Hearing-impaired artificial neural networks replicate speech recognition deficits of hearing-impaired humans

Mark R. Saddler1,2,3, Jenelle Feather1,2,3, Andrew Francl1,2,3, Josh H. McDermott1,2,3,4

1 Department of Brain and Cognitive Sciences, Massachusetts Institute of Technology, USA; 2 McGovern Institute for Brain Research, Massachusetts Institute of Technology, USA; 3 Center for Brains, Minds, and Machines, Massachusetts Institute of Technology, USA; 4 Program in Speech and Hearing Biosciences and Technology, Harvard University, USA

Background: Damage to peripheral auditory structures is known to alter cochlear signal processing. However, relating these changes to the real-world listening difficulties of humans with hearing loss has remained a challenge. Computational models capable of performing real-world tasks could provide insight. Artificial neural networks optimized to perform auditory recognition tasks from simulated cochlear input have recently been shown to replicate aspects of human auditory behavior. Here, we extend this approach to investigate how outer hair cell (OHC) and auditory nerve fiber (ANF) loss can account for difficulties recognizing speech in noisy environments.

Methods: We trained deep neural networks to recognize words from simulated healthy cochlear representations of speech in noise. We then simulated OHC and ANF loss in the cochlear model and measured the effects on network performance. To investigate how plasticity in the central auditory system might allow hearing-impaired listeners to adapt to their damaged cochleae, we also trained networks with impaired cochlear input.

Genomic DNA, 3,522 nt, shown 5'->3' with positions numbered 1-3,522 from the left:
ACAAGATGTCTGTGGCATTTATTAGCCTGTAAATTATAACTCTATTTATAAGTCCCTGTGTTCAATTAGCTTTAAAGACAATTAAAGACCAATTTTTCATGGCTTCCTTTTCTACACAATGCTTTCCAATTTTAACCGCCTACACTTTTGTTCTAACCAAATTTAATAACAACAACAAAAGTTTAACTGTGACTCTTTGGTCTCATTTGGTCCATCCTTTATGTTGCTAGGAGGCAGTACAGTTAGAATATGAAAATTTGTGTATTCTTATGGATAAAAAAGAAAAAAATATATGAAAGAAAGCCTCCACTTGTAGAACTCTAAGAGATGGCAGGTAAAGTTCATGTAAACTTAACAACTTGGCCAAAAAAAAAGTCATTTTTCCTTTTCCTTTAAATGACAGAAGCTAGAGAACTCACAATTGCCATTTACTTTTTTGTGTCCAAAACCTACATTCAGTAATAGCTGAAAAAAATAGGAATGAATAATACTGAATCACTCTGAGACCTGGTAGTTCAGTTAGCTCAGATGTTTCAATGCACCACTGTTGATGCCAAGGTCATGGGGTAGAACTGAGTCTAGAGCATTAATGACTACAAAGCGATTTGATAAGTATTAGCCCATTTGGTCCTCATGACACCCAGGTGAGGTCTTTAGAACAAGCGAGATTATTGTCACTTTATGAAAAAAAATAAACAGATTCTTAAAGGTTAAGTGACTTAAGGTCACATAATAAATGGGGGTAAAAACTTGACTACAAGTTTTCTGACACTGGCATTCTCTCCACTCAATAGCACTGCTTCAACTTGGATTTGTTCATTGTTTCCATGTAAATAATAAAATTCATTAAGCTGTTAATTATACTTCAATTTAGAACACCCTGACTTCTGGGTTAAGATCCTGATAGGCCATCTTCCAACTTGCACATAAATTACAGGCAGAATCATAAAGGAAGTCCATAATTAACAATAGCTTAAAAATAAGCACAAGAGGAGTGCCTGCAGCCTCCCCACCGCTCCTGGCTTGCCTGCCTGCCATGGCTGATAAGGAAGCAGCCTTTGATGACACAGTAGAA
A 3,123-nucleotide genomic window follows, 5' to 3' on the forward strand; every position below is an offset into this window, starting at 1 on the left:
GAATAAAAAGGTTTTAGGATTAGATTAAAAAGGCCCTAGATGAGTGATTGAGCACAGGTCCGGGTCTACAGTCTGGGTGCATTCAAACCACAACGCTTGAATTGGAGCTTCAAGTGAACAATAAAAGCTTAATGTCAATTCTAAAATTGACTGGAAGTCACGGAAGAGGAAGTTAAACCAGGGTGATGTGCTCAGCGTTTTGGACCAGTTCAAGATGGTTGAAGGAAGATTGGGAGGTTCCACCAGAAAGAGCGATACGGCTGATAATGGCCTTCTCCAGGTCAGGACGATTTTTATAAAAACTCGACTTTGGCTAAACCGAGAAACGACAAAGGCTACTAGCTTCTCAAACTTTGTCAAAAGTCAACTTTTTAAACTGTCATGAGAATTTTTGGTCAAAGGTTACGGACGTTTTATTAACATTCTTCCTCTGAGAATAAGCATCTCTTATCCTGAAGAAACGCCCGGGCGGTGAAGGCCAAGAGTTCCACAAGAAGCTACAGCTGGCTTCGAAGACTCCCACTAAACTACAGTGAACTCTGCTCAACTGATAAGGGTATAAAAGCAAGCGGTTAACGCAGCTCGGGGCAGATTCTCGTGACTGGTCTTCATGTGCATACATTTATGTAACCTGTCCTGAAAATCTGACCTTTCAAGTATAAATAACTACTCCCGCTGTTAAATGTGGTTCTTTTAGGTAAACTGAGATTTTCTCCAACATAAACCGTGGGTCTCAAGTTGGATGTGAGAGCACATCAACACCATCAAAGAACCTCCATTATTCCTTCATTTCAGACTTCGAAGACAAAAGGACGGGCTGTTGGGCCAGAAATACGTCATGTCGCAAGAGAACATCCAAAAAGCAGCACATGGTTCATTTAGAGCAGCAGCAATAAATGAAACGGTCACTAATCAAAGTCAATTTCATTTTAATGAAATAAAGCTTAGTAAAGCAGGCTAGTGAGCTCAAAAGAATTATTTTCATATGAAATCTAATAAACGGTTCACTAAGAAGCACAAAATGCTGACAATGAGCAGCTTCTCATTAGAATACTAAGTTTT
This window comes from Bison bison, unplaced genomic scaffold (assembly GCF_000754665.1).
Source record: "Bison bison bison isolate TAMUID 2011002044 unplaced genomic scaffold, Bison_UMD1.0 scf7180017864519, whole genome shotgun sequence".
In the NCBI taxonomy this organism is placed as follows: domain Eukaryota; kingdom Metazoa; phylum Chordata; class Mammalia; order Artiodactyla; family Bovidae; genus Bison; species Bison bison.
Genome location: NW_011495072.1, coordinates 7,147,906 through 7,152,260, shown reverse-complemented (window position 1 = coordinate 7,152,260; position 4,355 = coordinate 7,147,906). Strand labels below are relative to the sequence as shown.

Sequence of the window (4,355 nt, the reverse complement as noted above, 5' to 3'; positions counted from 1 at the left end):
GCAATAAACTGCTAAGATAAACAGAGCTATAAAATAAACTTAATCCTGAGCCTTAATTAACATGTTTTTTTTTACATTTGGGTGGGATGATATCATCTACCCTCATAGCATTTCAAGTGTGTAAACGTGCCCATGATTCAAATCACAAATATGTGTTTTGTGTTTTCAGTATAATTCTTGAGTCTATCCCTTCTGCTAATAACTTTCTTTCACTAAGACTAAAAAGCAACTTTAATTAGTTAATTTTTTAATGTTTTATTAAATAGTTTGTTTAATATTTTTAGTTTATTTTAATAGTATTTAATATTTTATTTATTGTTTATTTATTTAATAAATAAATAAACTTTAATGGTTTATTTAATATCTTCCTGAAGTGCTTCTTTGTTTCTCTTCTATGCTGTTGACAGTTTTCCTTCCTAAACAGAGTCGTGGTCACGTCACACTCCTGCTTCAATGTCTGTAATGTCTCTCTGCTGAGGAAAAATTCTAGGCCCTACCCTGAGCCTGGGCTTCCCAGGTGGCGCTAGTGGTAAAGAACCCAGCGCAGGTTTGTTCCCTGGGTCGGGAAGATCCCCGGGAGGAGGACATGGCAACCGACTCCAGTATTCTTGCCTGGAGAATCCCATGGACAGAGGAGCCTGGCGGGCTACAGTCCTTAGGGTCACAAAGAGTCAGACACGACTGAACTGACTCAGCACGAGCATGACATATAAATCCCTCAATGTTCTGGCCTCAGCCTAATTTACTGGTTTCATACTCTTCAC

Results: Networks with either OHC or ANF loss introduced at test time replicated behavioral deficits of hearing-impaired listeners: speech recognition performance was degraded (especially at low SNRs) and the fluctuating masker benefit was reduced. In most cases, optimizing networks to handle impaired peripheral input produced remarkably unimpaired performance, provided sounds were presented at an audible level.

Conclusion: The results suggest that a perfectly plastic auditory system could almost fully compensate for hearing loss-related changes in the periphery due to outer hair cell or auditory nerve fiber loss. Our model illustrates how deep learning can provide insight into both normal and abnormal sensory function.

Saddler et al
Deep neural networks were trained to recognize spoken words from simulated auditory nerve representations. We measured effects of simulated OHC loss (broader frequency tuning and elevated thresholds) and ANF loss (reduced fidelity of temporal coding) on network speech recognition in noise.